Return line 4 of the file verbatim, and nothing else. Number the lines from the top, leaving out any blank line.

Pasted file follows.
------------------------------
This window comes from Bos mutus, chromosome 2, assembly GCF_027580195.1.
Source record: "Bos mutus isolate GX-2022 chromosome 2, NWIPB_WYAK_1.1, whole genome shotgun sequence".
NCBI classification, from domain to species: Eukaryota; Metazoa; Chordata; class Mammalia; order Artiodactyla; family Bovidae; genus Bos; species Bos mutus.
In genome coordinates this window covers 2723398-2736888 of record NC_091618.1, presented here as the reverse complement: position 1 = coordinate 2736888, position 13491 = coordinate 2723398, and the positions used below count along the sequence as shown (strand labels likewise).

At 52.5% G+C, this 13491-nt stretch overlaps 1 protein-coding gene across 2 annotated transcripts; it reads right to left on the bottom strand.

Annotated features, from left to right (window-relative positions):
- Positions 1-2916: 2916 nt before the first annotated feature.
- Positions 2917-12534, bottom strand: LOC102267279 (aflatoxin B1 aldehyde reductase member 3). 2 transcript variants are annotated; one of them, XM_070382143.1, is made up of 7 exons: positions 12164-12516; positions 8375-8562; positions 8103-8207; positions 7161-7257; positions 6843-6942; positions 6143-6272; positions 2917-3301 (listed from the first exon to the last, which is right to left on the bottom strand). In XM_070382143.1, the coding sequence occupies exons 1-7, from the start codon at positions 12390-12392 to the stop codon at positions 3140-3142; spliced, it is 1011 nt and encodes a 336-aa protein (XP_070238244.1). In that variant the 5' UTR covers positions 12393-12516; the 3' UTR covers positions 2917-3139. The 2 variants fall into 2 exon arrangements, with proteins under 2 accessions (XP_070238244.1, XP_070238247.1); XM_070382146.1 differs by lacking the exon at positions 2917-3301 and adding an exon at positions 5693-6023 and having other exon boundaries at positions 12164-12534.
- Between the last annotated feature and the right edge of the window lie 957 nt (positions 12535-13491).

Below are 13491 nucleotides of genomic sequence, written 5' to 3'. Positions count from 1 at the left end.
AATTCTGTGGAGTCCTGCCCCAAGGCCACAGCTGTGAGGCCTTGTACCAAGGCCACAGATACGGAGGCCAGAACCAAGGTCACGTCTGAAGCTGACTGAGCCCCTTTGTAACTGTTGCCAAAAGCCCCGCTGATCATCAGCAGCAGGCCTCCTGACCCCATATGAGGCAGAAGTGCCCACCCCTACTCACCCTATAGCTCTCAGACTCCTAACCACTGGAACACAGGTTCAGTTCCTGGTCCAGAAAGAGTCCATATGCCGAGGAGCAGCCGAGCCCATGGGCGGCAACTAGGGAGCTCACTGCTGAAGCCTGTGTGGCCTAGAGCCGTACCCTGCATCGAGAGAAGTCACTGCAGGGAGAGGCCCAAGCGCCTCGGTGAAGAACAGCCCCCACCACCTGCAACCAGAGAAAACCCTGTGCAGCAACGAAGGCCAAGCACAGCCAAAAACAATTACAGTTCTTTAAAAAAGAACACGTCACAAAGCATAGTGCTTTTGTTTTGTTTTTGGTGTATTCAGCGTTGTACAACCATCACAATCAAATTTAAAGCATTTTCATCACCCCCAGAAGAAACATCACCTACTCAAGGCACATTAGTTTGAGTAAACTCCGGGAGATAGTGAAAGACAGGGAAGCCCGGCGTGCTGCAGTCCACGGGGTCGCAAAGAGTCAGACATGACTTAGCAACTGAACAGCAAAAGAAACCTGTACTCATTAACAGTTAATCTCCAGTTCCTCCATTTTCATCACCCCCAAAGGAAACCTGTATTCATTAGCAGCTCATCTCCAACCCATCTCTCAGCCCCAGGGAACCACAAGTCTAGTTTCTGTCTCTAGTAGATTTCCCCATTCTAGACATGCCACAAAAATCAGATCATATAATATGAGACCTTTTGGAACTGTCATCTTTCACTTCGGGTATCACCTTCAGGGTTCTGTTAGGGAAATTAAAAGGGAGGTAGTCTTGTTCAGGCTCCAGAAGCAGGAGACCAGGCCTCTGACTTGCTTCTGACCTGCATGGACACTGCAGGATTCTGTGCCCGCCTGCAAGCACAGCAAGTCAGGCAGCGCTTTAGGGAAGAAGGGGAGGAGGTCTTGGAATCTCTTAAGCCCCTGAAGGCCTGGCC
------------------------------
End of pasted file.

In genome coordinates this window covers 2723398-2736888 of record NC_091618.1, presented here as the reverse complement: position 1 = coordinate 2736888, position 13491 = coordinate 2723398, and the positions used below count along the sequence as shown (strand labels likewise).